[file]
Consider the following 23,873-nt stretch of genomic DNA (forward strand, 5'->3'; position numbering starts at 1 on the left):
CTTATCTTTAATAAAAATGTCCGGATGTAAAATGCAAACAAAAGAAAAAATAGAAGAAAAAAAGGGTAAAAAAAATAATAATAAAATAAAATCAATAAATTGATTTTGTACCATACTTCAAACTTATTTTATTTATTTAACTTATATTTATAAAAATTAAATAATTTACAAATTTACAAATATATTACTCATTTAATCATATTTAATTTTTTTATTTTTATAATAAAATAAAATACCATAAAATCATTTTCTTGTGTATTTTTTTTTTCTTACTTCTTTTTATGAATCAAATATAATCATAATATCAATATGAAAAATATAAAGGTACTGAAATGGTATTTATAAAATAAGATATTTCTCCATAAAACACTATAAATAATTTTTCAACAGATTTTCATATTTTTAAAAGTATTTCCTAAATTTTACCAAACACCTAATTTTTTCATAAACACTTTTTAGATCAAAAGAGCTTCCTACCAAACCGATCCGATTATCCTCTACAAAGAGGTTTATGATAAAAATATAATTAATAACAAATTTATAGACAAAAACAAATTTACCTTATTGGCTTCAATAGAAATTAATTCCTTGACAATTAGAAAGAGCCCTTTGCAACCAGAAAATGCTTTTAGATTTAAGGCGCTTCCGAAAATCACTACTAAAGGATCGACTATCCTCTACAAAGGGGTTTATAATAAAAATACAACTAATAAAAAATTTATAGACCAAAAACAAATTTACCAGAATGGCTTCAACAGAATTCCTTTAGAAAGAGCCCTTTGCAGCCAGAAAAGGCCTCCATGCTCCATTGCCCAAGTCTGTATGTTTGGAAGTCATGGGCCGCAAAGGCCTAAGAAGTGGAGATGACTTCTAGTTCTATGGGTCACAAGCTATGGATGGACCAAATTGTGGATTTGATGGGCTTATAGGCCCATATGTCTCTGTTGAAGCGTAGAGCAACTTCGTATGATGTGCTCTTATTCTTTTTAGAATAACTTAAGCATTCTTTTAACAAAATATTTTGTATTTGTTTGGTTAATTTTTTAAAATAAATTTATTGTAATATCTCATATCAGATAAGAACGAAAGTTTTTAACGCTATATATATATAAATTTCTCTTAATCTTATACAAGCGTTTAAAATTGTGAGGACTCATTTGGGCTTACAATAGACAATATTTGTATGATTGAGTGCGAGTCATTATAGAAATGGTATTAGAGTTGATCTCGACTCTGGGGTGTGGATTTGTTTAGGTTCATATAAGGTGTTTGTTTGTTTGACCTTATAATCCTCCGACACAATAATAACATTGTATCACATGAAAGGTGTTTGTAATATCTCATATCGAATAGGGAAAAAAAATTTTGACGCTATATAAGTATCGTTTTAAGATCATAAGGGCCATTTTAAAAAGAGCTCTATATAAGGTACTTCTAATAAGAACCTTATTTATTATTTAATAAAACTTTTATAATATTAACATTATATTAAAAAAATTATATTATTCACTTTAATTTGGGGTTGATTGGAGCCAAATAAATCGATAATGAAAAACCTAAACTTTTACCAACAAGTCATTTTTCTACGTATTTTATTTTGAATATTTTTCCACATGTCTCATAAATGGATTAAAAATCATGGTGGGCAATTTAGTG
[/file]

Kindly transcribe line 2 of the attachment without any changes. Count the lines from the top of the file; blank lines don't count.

CTTATCTTTAATAAAAATGTCCGGATGTAAAATGCAAACAAAAGAAAAAATAGAAGAAAAAAAGGGTAAAAAAAATAATAATAAAATAAAATCAATAAATTGATTTTGTACCATACTTCAAACTTATTTTATTTATTTAACTTATATTTATAAAAATTAAATAATTTACAAATTTACAAATATATTACTCATTTAATCATATTTAATTTTTTTATTTTTATAATAAAATAAAATACCATAAAATCATTTTCTTGTGTATTTTTTTTTTCTTACTTCTTTTTATGAATCAAATATAATCATAATATCAATATGAAAAATATAAAGGTACTGAAATGGTATTTATAAAATAAGATATTTCTCCATAAAACACTATAAATAATTTTTCAACAGATTTTCATATTTTTAAAAGTATTTCCTAAATTTTACCAAACACCTAATTTTTTCATAAACACTTTTTAGATCAAAAGAGCTTCCTACCAAACCGATCCGATTATCCTCTACAAAGAGGTTTATGATAAAAATATAATTAATAACAAATTTATAGACAAAAACAAATTTACCTTATTGGCTTCAATAGAAATTAATTCCTTGACAATTAGAAAGAGCCCTTTGCAACCAGAAAATGCTTTTAGATTTAAGGCGCTTCCGAAAATCACTACTAAAGGATCGACTATCCTCTACAAAGGGGTTTATAATAAAAATACAACTAATAAAAAATTTATAGACCAAAAACAAATTTACCAGAATGGCTTCAACAGAATTCCTTTAGAAAGAGCCCTTTGCAGCCAGAAAAGGCCTCCATGCTCCATTGCCCAAGTCTGTATGTTTGGAAGTCATGGGCCGCAAAGGCCTAAGAAGTGGAGATGACTTCTAGTTCTATGGGTCACAAGCTATGGATGGACCAAATTGTGGATTTGATGGGCTTATAGGCCCATATGTCTCTGTTGAAGCGTAGAGCAACTTCGTATGATGTGCTCTTATTCTTTTTAGAATAACTTAAGCATTCTTTTAACAAAATATTTTGTATTTGTTTGGTTAATTTTTTAAAATAAATTTATTGTAATATCTCATATCAGATAAGAACGAAAGTTTTTAACGCTATATATATATAAATTTCTCTTAATCTTATACAAGCGTTTAAAATTGTGAGGACTCATTTGGGCTTACAATAGACAATATTTGTATGATTGAGTGCGAGTCATTATAGAAATGGTATTAGAGTTGATCTCGACTCTGGGGTGTGGATTTGTTTAGGTTCATATAAGGTGTTTGTTTGTTTGACCTTATAATCCTCCGACACAATAATAACATTGTATCACATGAAAGGTGTTTGTAATATCTCATATCGAATAGGGAAAAAAAATTTTGACGCTATATAAGTATCGTTTTAAGATCATAAGGGCCATTTTAAAAAGAGCTCTATATAAGGTACTTCTAATAAGAACCTTATTTATTATTTAATAAAACTTTTATAATATTAACATTATATTAAAAAAATTATATTATTCACTTTAATTTGGGGTTGATTGGAGCCAAATAAATCGATAATGAAAAACCTAAACTTTTACCAACAAGTCATTTTTCTACGTATTTTATTTTGAATATTTTTCCACATGTCTCATAAATGGATTAAAAATCATGGTGGGCAATTTAGTG